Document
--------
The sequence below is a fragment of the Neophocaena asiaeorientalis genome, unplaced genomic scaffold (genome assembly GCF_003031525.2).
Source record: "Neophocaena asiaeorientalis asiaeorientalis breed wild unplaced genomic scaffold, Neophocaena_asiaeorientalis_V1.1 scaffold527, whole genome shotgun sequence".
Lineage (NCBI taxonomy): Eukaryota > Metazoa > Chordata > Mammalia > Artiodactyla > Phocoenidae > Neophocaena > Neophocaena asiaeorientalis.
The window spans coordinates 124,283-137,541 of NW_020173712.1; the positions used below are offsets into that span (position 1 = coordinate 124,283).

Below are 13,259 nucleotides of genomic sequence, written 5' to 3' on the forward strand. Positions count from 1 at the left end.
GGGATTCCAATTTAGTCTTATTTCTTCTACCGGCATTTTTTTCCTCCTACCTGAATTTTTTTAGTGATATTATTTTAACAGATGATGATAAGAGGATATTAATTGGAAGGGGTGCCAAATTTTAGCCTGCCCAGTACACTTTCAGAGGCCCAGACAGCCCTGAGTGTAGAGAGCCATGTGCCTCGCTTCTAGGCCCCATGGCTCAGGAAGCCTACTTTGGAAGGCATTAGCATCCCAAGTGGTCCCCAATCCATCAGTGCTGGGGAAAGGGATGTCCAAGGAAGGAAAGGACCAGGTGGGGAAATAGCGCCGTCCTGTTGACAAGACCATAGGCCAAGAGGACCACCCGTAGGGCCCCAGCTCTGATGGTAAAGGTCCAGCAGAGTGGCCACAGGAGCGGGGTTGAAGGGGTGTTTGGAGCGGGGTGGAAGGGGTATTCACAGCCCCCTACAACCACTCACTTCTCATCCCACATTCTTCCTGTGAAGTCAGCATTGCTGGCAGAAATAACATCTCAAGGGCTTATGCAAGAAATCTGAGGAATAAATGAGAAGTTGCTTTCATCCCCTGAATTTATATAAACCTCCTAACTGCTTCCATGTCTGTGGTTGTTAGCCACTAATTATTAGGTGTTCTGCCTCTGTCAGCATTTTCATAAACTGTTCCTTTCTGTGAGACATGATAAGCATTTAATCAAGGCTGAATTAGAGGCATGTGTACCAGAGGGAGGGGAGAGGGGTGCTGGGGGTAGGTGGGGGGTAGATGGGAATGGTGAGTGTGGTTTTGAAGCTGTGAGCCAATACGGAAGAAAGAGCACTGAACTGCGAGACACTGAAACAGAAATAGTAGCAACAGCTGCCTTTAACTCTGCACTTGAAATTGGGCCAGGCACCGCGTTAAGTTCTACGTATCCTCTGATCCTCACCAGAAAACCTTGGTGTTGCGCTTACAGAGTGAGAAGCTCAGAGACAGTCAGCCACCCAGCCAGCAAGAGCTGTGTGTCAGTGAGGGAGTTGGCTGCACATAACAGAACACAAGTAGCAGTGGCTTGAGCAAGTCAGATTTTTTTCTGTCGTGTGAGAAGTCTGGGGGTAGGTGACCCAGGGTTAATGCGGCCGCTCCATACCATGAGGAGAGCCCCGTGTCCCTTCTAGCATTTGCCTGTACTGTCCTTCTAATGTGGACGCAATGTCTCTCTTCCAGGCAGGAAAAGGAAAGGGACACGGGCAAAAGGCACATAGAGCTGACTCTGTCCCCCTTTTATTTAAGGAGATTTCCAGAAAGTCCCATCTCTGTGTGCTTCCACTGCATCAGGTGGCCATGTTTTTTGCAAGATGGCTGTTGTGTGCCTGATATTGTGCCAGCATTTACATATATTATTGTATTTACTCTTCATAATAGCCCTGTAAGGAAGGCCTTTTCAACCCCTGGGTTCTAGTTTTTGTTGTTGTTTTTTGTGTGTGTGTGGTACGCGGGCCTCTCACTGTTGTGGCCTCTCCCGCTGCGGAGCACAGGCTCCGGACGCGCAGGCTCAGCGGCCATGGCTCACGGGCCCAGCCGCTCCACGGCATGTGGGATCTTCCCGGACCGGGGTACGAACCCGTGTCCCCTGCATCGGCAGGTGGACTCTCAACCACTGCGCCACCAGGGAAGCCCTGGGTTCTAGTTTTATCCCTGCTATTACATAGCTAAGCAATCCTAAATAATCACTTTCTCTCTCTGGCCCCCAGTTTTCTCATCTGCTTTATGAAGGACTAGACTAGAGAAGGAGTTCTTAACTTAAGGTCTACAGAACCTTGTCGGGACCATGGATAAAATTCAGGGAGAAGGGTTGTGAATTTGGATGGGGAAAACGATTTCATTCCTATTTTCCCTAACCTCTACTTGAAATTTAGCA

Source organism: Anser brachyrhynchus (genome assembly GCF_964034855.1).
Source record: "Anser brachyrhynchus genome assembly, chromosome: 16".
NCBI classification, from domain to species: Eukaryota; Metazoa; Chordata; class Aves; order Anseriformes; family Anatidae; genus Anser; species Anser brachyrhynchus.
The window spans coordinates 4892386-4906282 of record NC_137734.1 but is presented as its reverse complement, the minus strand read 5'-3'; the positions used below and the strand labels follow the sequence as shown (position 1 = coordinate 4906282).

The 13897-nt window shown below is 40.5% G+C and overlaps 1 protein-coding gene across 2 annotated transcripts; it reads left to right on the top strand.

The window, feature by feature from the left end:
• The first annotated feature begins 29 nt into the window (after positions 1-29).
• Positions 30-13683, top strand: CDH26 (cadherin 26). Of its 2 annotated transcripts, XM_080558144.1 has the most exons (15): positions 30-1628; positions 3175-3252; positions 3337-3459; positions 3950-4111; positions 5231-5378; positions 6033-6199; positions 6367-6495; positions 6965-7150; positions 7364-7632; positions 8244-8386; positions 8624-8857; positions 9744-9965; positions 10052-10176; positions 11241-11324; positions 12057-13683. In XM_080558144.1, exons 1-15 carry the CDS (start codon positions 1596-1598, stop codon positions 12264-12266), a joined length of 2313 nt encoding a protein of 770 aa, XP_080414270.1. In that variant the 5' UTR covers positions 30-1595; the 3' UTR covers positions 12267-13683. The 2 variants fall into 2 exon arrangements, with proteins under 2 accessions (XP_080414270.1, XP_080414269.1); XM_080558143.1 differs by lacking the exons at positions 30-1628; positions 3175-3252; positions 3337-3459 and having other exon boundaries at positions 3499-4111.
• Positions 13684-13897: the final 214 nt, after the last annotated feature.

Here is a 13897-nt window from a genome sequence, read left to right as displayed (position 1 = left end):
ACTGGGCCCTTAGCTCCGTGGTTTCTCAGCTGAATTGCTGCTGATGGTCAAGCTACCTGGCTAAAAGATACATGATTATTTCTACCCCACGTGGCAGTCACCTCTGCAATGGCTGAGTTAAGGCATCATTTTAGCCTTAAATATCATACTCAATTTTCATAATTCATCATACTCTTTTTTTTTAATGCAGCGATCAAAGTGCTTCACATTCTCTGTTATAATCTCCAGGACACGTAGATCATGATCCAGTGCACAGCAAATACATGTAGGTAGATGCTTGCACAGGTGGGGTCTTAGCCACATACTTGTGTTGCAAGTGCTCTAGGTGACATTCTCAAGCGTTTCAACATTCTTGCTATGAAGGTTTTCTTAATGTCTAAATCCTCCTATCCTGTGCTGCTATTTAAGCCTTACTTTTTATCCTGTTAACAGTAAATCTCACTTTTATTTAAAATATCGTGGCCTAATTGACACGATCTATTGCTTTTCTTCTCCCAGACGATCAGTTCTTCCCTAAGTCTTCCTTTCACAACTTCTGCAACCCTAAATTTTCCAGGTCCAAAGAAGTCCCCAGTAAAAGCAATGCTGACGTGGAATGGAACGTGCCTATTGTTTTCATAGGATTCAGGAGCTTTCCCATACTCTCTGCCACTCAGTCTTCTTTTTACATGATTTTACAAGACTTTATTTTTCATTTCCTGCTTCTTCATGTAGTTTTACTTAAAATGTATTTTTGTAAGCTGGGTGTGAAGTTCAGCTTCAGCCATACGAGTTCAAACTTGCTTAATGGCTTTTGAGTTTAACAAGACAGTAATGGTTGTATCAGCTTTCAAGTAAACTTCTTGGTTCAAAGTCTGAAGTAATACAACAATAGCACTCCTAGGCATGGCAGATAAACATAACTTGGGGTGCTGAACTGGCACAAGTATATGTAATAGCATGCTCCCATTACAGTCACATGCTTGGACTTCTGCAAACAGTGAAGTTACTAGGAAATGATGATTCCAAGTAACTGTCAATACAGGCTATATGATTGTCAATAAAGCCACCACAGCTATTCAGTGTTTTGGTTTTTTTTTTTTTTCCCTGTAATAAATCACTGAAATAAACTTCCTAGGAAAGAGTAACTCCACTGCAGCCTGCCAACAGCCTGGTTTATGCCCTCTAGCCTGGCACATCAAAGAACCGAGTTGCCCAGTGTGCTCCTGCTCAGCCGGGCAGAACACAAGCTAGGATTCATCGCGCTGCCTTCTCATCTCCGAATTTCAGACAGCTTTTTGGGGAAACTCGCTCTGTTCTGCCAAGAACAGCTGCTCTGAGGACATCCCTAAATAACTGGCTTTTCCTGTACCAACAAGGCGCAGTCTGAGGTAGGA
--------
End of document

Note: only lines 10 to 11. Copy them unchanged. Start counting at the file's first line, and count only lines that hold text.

The window spans coordinates 4892386-4906282 of record NC_137734.1 but is presented as its reverse complement, the minus strand read 5'-3'; the positions used below and the strand labels follow the sequence as shown (position 1 = coordinate 4906282).

The 13897-nt window shown below is 40.5% G+C and overlaps 1 protein-coding gene across 2 annotated transcripts; it reads left to right on the top strand.